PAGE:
The supplementary oxygen is indispensable to patients with respiratory or cardiac problems, pilots in unpressurized aircrafts, mountain climbers at high altitudes, and athletes with exercise, etc. The pulse oximetry is based on a unique concept of computing a patient’s arterial oxygen saturation without need for calibration, using the pulsatile variations in optical density of tissues in the red and infrared wavelengths. Thus, pulse oximetry is particularly convenient for noninvasive continuous measurement of blood oxygen saturation [1-3].

The ‘pulse oximeter’ was invented in 1972 by Takuo Aoyagi at a Japanese medical electronic equipment manufacturer Nihon Kohen Corporation, and it has since been used as a medical device that monitors noninvasively the oxygen saturation of a patient’s blood and changes in blood volume in the skin [1-5]. At present, a typical 'pulse oximeter' uses an electronic processor and a pair of small LEDs facing a photodiode through a translucent part of the patient’s body, usually a fingertip or an earlobe, as can be seen from Fig. 1, where it should be added that one LED is red with wavelength of 660 nm, and the other is infrared with wavelength of 940 nm [5].

2. Historical Achievements of Developing Pulse Oximeters

The pulse oximetry is a noninvasive method for monitoring a person’s arterial oxygen saturation, and the development of a ‘pulse oximeter’ started in 1972. In what follows, how this device has since been commercialized is overviewed [3-5].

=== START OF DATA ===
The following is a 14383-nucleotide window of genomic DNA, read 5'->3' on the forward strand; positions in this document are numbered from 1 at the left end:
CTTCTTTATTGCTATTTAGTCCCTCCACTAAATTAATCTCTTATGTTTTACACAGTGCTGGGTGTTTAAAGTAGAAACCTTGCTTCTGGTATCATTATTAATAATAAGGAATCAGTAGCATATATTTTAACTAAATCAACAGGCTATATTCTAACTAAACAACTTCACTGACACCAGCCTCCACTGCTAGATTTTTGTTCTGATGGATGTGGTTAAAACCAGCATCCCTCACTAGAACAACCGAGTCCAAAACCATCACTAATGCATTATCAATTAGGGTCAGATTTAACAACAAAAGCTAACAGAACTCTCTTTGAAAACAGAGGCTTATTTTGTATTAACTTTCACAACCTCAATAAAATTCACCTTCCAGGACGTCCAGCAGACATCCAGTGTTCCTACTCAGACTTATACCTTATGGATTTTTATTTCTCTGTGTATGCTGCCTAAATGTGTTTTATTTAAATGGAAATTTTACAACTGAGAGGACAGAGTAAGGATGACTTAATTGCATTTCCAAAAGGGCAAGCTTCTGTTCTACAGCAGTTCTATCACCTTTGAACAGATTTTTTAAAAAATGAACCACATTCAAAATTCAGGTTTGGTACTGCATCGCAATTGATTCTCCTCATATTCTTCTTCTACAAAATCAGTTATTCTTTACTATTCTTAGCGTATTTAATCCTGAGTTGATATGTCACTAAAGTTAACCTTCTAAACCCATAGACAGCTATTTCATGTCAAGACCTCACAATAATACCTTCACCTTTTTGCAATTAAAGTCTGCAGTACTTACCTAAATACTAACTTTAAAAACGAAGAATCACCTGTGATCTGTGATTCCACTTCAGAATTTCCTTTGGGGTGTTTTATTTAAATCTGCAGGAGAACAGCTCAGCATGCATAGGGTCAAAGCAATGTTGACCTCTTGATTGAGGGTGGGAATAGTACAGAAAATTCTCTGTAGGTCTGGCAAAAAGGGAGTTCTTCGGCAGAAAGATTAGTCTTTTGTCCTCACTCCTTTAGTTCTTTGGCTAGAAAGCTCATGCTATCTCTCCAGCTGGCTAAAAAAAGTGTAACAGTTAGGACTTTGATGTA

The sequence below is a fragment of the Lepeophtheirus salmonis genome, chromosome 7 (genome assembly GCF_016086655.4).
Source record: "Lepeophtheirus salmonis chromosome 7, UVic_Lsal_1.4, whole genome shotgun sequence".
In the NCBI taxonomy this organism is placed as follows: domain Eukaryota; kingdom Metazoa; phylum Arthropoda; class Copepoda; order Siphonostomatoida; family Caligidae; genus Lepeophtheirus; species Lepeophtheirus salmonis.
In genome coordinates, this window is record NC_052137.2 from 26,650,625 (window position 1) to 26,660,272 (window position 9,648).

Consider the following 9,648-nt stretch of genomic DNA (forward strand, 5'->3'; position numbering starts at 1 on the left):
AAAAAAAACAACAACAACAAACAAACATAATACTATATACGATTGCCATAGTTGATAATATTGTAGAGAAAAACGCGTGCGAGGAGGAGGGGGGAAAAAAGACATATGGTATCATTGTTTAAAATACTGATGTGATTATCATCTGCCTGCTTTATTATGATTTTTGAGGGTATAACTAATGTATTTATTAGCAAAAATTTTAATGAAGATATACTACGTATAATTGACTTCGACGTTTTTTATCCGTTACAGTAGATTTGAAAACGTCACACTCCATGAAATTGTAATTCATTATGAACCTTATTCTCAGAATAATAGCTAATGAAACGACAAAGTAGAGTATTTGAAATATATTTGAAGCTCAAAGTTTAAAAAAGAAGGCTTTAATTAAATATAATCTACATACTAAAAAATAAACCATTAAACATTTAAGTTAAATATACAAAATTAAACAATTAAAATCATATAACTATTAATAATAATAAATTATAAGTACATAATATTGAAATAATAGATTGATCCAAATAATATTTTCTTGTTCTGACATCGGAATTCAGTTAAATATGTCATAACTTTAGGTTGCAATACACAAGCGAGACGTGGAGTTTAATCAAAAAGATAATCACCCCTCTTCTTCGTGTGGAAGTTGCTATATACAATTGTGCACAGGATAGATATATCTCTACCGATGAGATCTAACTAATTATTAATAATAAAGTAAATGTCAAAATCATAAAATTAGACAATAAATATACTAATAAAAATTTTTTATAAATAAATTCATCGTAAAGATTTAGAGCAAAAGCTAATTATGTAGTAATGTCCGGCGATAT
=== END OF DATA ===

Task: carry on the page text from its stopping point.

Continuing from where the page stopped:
(1) The pulse oximetry is particularly convenient for noninvasive continuous measurement of arterial oxygen saturation, and also very useful in any setting where a patient’s oxygenation is unstable, including intensive care, operating, emergency and hospital ward settings, pilots in unpressurized aircrafts, assessment of patients’ oxygenation, and determining the effectiveness of or the need for supplemental oxygen. The ‘pulse oximeter’ is intended to monitor noninvasively a patient’s arterial oxygen saturation.

(2) Owing to their simplicity of usage and the ability to provide continuous and immediate oxygen saturation values, ‘pulse oximeters’ are of critical importance in emergency medicine and also of essential use for patients with respiratory or cardiac problems, especially COPD, as well as for diagnosis of sleep disorders such as apnea and hypopnea.

(3) Portable battery-operated ‘pulse oximeters’ are indispensable not only to pilots operating in unpressurized aircrafts above 10,000 feet where supplemental oxygen is required, but also to mountain climbers and athletes whose oxygen levels may decrease at high altitudes and with exercise, respectively. Some portable pulse oximeters employ software that charts a patient’s blood oxygen and pulse, serving as a reminder to check blood oxygen levels.

(4) Connectivity advancements have made it possible for patients to have their blood oxygen saturation continuously monitored without a cabled connection to a hospital monitor, not sacrificing the flow of patient data back to bedside monitors and centralized patient surveillance systems.

(5) For patients with COVID-19, the pulse oximetry helps with early detection of silent hypoxia, in which the patients still look and feel comfortable, but their SpO2 (peripheral oxygen saturation) is perilously low. This happens to patients either in the hospital or at home. Here, it should be added that low SpO2 may indicate severe COVID-19 related pneumonia, requiring a ventilator.

(6) Thanks to Dr. Aoyagi's great accomplishments of developing the world's first 'pulse oximeter', he was honored in 2015 with 'IEEE Medal for Innovation in Healthcare Technology' for the first time in Japan.